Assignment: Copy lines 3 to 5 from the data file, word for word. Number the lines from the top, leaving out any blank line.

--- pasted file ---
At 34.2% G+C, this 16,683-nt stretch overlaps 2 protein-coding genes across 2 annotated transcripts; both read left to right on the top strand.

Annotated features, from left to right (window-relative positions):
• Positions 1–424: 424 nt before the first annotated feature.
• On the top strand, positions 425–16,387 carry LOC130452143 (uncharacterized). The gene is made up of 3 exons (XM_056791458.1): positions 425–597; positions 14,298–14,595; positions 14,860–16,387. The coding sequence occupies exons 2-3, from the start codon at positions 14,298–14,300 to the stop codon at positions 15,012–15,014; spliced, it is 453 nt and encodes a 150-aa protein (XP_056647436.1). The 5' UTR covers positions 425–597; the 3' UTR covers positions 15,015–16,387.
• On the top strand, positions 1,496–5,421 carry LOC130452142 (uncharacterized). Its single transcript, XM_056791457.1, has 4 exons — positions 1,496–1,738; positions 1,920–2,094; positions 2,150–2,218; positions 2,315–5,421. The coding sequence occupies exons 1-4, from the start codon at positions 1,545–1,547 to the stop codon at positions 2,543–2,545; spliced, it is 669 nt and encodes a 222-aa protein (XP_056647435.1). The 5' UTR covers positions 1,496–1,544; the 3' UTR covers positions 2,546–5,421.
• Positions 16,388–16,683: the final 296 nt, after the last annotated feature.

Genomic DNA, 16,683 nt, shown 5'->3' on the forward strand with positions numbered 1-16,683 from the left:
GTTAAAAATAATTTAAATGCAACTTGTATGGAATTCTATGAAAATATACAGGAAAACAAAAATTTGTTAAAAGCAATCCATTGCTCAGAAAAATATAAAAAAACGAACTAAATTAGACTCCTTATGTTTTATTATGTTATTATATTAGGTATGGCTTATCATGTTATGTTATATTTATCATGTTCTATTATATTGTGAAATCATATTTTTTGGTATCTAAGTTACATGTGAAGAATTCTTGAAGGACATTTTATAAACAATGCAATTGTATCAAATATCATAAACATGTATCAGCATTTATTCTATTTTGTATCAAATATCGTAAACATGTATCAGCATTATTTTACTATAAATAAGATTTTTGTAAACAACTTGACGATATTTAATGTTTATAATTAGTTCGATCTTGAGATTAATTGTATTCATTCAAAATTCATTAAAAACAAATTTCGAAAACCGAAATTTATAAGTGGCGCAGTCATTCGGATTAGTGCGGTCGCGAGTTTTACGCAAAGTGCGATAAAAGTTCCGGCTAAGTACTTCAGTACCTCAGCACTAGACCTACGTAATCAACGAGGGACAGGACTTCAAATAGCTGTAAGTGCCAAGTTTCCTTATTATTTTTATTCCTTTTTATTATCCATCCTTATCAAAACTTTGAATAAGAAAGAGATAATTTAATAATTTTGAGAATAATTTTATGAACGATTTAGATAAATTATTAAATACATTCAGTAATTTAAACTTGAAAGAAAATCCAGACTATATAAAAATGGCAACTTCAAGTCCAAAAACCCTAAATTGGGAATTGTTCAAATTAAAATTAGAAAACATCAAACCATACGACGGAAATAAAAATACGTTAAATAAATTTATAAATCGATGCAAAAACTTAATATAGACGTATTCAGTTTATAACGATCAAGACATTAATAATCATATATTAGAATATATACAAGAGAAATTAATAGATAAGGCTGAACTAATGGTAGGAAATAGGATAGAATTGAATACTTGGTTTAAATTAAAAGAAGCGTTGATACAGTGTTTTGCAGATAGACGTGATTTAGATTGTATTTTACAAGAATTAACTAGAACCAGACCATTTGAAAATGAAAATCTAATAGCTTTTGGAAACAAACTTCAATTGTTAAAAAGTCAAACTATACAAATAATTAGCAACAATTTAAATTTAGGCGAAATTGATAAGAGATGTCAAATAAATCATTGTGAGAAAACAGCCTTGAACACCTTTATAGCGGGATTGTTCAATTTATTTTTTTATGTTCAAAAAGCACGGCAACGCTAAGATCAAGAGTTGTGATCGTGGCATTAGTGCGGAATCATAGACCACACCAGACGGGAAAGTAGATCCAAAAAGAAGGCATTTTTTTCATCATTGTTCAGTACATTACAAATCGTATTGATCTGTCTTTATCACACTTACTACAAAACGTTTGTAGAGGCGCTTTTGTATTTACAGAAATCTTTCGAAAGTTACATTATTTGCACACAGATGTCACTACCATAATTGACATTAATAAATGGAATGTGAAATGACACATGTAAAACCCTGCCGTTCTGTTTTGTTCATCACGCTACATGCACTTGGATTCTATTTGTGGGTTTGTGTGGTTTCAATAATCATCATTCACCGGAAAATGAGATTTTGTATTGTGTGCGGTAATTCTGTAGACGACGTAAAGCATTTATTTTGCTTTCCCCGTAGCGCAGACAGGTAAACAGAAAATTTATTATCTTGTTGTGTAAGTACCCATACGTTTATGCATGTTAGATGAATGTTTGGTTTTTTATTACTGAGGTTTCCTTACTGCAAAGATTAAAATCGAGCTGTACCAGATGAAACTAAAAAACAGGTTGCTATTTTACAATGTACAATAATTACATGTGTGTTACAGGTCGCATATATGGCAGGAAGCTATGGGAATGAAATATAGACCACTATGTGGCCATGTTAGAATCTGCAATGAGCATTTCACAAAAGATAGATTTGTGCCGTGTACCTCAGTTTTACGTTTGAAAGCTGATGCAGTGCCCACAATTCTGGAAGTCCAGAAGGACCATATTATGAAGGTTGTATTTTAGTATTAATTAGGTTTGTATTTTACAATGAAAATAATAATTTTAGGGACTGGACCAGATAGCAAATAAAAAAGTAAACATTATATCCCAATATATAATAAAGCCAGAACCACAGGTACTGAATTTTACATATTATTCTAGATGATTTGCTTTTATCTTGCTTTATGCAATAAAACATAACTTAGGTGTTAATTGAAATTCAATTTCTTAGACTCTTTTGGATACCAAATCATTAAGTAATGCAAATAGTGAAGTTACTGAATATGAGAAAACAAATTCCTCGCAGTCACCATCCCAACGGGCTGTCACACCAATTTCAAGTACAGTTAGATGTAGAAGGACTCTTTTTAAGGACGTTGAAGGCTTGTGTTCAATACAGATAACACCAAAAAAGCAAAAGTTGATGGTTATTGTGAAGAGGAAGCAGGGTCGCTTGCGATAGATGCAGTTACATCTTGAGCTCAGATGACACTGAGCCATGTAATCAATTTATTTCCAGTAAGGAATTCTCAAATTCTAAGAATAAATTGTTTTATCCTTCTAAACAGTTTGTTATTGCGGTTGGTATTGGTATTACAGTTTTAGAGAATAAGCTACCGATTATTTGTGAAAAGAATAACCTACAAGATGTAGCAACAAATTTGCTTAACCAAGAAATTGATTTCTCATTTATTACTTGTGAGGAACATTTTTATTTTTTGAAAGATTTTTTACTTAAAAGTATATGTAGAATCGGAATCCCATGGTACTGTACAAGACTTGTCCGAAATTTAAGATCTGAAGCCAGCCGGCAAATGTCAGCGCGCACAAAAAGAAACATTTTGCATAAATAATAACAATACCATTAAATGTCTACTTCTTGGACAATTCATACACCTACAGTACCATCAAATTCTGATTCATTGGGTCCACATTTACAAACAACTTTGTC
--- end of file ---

• Positions 1–424: 424 nt before the first annotated feature.
• On the top strand, positions 425–16,387 carry LOC130452143 (uncharacterized). The gene is made up of 3 exons (XM_056791458.1): positions 425–597; positions 14,298–14,595; positions 14,860–16,387. The coding sequence occupies exons 2-3, from the start codon at positions 14,298–14,300 to the stop codon at positions 15,012–15,014; spliced, it is 453 nt and encodes a 150-aa protein (XP_056647436.1). The 5' UTR covers positions 425–597; the 3' UTR covers positions 15,015–16,387.
• On the top strand, positions 1,496–5,421 carry LOC130452142 (uncharacterized). Its single transcript, XM_056791457.1, has 4 exons — positions 1,496–1,738; positions 1,920–2,094; positions 2,150–2,218; positions 2,315–5,421. The coding sequence occupies exons 1-4, from the start codon at positions 1,545–1,547 to the stop codon at positions 2,543–2,545; spliced, it is 669 nt and encodes a 222-aa protein (XP_056647435.1). The 5' UTR covers positions 1,496–1,544; the 3' UTR covers positions 2,546–5,421.